I note a distressing absence of questions about thrashing the French here - what is Eton coming to?
I think this comment requires a proper reply, so here goes...
Let's assume that it is possible that people, acting in good faith and with some knowledge of science, make the following observations:
1 - Human acivities are causing an increase in the amount of CO2, methane and other greenhouse gases in the atmosphere.
2 - The laws of physics would seem to suggest that, all other things remaining equal, an increase in greenhouse gases results in higher temperatures (noting that there is no experimental evidence that this is true, but believing that the physics is correct).
3 - From 1880 to 1998, global mean temperatures rose approx 0.8 degrees C.
4 - There has been no increase in global mean temperatures since 1998 and no statistically significant global warming since 1995.
5 - No-one seems to be able to state with certainty what has caused this pause in warming, whether and when it will resume, and whether positive and/or negative feedback in the global climate system will cause runaway warming or asymptotic warming or no further warming at all.
6 - Certain countries have agreed to try and limit and/or reduce their emissions of carbon dioxide. The methods by which this reduction is to be achieved will cost significant sums of money, paid by the consumers and taxpayers of those countries.
7 - Other significant emitting countries have not agreed to limit their CO2 emissions.
Believing these observations to be valid (while open to being corrected on the facts), some ask the following questions:
- Is it fair that we are being asked to lower our incomes to reduce greenhouse gas emissions when others aren't and when there is a lack of clarity as to the outcome if we don't?
- Is the magnitude of the danger from inaction so clearly defined that we must commit significant resources to emission reduction now, regardless of the uncertainty of outcome?
I believe that a large number of Reg readers think that the answer to those 2 questions is No.
Whether or not you agree that the answers are No, I hope you can agree that this is a reasonable opinion to hold given the observations made.
.. and it's not the tax issue - imho everybody and every organisation is entitled to arrange their affairs so as legally to minimise the tax they pay.
No, the issue which really gets my goat is the inability to know or to choose in advance who delivers your parcels. If I'm not in when the Post Office delivers then I can nip to my local post office and pick the parcel up. If I'm not in when City Link (fails to) deliver then I can take a 100 mile round trip to their depot in the next county - no thanks. The new Amazon locker option helps, but there are certain things that can't be delivered to a locker.
Other organisations make it clear who their delivery partners are so you can avoid buying from the ones whose couriers are the least helpful. I'd like it if I were able to decline to purchase an item from Amazon on the basis of who was going to deliver the package.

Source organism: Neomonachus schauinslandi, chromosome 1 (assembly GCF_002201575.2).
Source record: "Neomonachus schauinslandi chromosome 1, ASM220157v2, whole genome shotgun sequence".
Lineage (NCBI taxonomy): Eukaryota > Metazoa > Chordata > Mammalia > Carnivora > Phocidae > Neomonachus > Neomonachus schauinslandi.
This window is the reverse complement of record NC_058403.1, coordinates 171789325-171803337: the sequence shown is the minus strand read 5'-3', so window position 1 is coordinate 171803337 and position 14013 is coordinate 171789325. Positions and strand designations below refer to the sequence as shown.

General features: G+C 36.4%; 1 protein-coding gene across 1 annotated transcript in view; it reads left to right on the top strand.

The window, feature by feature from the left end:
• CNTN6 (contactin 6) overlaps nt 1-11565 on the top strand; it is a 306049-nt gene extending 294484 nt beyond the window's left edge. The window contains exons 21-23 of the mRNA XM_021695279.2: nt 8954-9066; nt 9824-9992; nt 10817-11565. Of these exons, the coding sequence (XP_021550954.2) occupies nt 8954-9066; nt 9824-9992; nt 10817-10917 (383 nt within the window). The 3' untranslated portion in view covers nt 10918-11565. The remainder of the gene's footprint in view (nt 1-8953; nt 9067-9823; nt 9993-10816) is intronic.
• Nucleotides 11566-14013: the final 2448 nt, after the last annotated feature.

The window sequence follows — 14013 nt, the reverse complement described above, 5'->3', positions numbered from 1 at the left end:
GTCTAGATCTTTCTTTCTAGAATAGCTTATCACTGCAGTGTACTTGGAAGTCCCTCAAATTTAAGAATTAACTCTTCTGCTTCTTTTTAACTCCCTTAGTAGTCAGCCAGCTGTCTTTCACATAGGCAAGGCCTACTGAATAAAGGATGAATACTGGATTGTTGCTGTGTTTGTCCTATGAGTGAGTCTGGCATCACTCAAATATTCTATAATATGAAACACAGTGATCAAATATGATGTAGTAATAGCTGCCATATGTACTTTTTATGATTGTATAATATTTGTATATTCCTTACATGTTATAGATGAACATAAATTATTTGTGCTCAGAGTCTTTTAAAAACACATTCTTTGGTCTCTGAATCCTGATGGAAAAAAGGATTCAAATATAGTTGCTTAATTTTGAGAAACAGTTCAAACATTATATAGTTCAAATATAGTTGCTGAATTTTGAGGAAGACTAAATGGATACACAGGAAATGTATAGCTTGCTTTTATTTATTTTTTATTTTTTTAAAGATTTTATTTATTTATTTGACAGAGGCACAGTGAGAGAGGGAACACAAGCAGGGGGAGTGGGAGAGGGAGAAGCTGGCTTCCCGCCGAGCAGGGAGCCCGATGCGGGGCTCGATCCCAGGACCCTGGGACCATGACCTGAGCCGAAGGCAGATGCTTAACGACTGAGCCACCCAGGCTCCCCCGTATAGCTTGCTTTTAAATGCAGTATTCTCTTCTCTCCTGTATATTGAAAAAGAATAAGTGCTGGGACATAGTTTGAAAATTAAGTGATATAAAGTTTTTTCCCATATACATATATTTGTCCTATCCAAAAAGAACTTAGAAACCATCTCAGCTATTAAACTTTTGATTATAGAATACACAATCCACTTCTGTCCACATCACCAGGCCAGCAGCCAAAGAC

If there's still time before you switch, you might want to search the Reg's forums for comments on GiffGaff - it's not universal praise by any means.
For me, the biggest change in 2012 was that the Sky+ box can now record programmes directly off BBC iplayer (& its equivalents on ITV, C5 and Sky). No more faffing around having to convert video files - hurrah!
.... as it was too slow and unresponsive. I use MediaMonkey these days - much quicker and more flexible.
I'm guessing that you won't be able to use the DVR to record past programmes - is that right?
.. if you're that keen on photography you could buy a camera. Just a thought.
Of course, we don't know exactly why he resigned, but it's a bit worrying if scientists feel that they have to resign simply for getting something wrong. If that's true, they may feel slightly less inclined to share results, and that doesn't help anybody.
Forget LTE - how about a decent, widely available 3G signal on EE first?
HMRC's bank account to receive self assment tax is with Santander, which is Spanish.
Do you think they've got something against British banks?
Not sure how many medics read The Register, but I'm prepared to be shot down in flames here.
According to a post I read elsewhere (http://www.quora.com/Steve-Jobs/Why-did-Steve-Jobs-choose-not-to-effectively-treat-his-cancer#ans757123) from someone who claimed to be a researcher in the field, there are (at least) 2 types of pancreatic cancer. Adenocarcinoma is the common form of pancreatic cancer and has a low 5 year survival rate. The other type is something called a GEP-Neuro Endocrine Tumour, which was apparently what Steve Jobs had and which the author of the article said had a very high (approaching 100% in his research experience) 5 year survival rate. Apparently a significant number of autopsies show an asymptomatic presence of a GEP-NET.
By all reports, Steve Jobs' GEP-NET was caught early so the likelihood is that he would not have died from what he did die of if he had sought conventional medical treatment as soon as the tumour had been found.